Waldsassen Abbey

From Wikipedia, the free encyclopedia
Jump to navigation Jump to search
Waldsassen Abbey
Abtei Waldsassen
Kloster Waldsassen.jpg
The basilica of Waldsassen
Waldsassen Abbey is located in Germany
Waldsassen Abbey
Location within Germany
Monastery information
OrderCistercian
Established12th century
1863
Disestablished1803
Site
LocationWaldsassen, Germany
Coordinates50°0′14″N 12°18′34″E / 50.00389°N 12.30944°E / 50.00389; 12.30944Coordinates: 50°0′14″N 12°18′34″E / 50.00389°N 12.30944°E / 50.00389; 12.30944
Public accesspartial

Waldsassen Abbey (German: Abtei Waldsassen) is a Cistercian nunnery, formerly a Cistercian monastery, located on the River Wondreb at Waldsassen near Tirschenreuth, Oberpfalz, in Bavaria, Germany, close to the border with the Czech Republic. In the Holy Roman Empire it was an Imperial Abbey.

History[edit]

First foundation[edit]

The monastery, the first Cistercian foundation in Bavaria, was founded by Gerwich of Wolmundstein, a Benedictine monk of Sigeberg Abbey, with the permission of his former abbot Kuno, then Bishop of Regensburg, and built between 1128 and 1132. The original community was sent to Waldsassen from Volkenroda Abbey in Thuringia, of the line of Morimond Abbey.

The first abbot was elected in 1133, making this one of the earliest Cistercian foundations.[1]

Imperial Abbey of Waldsassen
Reichsabtei Waldsassen
1147–1543
{{{coat_alt}}}
Coat of arms
StatusImperial Abbey
CapitalWaldsassen
GovernmentTheocracy
Historical eraMiddle Ages
• Abbey founded
1128–32
• Gained Reichsfreiheit
1147
1543
1803
Preceded by
Succeeded by
Electorate of the Palatinate
Electorate of the Palatinate
Waldsassen Abbey. Engraving by Johann Ulrich Kraus from the Churbaierische Atlas of Anton Wilhelm Ertl, 1687

Soon the abbey became one of the most renowned and powerful of the times. As the number of monks increased, several important foundations were made at Senftenberg and Osek in Bohemia, at Walderbach, near Regensburg, and in other places. In 1147, Conrad III, King of Germany, granted it reichsunmittelbar status, making it an Imperial abbey. Several of its thirty-seven abbots up to the Reformation were noted for sanctity and learning; of them, Herman, the seventh abbot, and John, the seventeenth, as well as Gerwich, its founder, and Wigand, the first prior, are commemorated in the menology.

From the middle of the 14th century, Waldsassen alternated between periods of prosperity and decline. Wars, famines, excessive taxation, and persecution by the Hussites made it suffer much. During the Bavarian War (1504) the monastery, church, and farm-buildings were burned, but immediately afterwards rebuilt, and the new church was consecrated in 1517.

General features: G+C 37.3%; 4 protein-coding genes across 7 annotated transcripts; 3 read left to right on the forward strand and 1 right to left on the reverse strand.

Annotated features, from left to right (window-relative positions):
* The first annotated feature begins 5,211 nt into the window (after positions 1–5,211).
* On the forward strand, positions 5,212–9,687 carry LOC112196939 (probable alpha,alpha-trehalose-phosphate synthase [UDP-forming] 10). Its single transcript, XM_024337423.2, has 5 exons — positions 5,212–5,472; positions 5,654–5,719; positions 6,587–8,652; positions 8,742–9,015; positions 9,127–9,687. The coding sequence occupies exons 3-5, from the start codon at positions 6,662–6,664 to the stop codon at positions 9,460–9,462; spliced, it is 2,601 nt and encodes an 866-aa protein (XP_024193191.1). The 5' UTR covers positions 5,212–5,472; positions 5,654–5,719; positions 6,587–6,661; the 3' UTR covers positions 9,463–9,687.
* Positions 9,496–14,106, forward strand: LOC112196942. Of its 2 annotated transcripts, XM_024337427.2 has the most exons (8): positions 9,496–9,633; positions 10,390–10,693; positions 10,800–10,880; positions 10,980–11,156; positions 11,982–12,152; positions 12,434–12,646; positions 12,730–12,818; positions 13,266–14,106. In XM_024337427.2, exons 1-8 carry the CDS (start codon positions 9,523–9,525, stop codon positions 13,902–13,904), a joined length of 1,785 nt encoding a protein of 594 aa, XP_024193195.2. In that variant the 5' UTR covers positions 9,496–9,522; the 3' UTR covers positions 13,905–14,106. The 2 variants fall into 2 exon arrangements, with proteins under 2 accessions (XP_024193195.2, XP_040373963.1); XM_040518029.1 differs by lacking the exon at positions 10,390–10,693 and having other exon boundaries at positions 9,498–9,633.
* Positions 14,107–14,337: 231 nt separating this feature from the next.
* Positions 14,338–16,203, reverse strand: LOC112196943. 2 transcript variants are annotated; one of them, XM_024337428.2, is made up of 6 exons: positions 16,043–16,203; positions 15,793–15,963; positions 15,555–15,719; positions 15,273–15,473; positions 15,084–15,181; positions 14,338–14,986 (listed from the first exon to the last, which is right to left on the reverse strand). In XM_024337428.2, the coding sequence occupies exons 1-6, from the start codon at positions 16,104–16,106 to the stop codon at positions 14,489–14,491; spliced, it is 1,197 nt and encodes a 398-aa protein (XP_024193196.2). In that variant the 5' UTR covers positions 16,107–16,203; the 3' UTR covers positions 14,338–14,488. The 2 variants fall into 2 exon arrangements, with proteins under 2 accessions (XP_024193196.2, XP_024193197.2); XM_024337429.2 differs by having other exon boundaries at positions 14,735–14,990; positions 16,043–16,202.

In 1525, during the German Peasants' War, part of the buildings were again destroyed, and were restored by Georg III (1531–37), the last of the first series of abbots.

From 1537 to 1560 in the course of the Reformation administrators were appointed by the civil authorities: Frederick III, Elector Palatine, named his brother Richard for this office. The monks were then forced to apostatize or flee, or were put to death. As a result, in 1543, the abbey lost its imperial immediacy to the Electorate of the Palatinate. For about a hundred years it remained in this condition, during which time it was almost completely burned down in the Thirty Years' War.

After the Peace of Westphalia Roman Catholicism was restored in Bavaria. In 1669, Waldsassen was restored to the Cistercians, and in 1690 Albrecht, first of the second series of abbots (who were six in number), was elected, regaining control of the abbey, but not its imperial immediacy.

The buildings were sumptuously rebuilt in Baroque style after 1681[1] and the number of the monks again became considerable.

The abbey became well known for its hospitality, particularly during the famines of 1702–03 and 1772–73, and during the French Revolution. Under Abbot Athanasius (1793–1803) science and learning were highly cultivated.

When the monastery was dissolved and secularised under the Reichsdeputationshauptschluss of 1803 it had over eighty members, who were dispersed with state pensions from the Electorate of Bavaria.

The abbey was sold, and used as a factory for making cotton.[1]

Second foundation[edit]

In 1863, the remains of the old abbey were bought by the Cistercian nuns of Floh-Seligenthal, who in the following year took possession, established monastic enclosure, and opened an institute for the education of girls.[1]

At first a priory, the nunnery was raised to the status of an abbey in 1925. The Stiftsbasilika was declared a basilica minor in 1969.

The library of the abbey[edit]

The library was built in 1724-6 in late Baroque and early Rococo style. Richly and intricately carved shelves hold thousands of volumes bound in white pigskin and dark calfskin. Ten carved columns support a balustraded mezzanine with more shelves above. These ten columns are carved in the shape of allegorical figures, grotesque men bent under their burden of supporting the mezzanine level but also burdened by human foibles such as vanity, ignorance and boastfulness. The lindenwood carvings were completed by Karl Stilp, a local sculptor, in 1725. The library also features a painted ceiling and ornamental plaster work. Karl Hofreiter, a painter, worked on the interiors.[2][1]

The library hall is maintained by nuns of the Cistercian Sisterhood. Part of the former monastic premises now accommodates an International Ceramics Museum.

See also[edit]

References[edit]

  1. ^ a b c d e Nathan, Carola (February 2016). "Gluck für die Abtei Waldsassen". Monumente (in German). p. 27.
  2. ^ "Mariä Himmelfahrt Übertragung aus der Stiftsbasilika in Waldsassen" (in German). Bayerischer Rundfunk. 16 August 2012. Retrieved 1 Oct 2012.

External links[edit]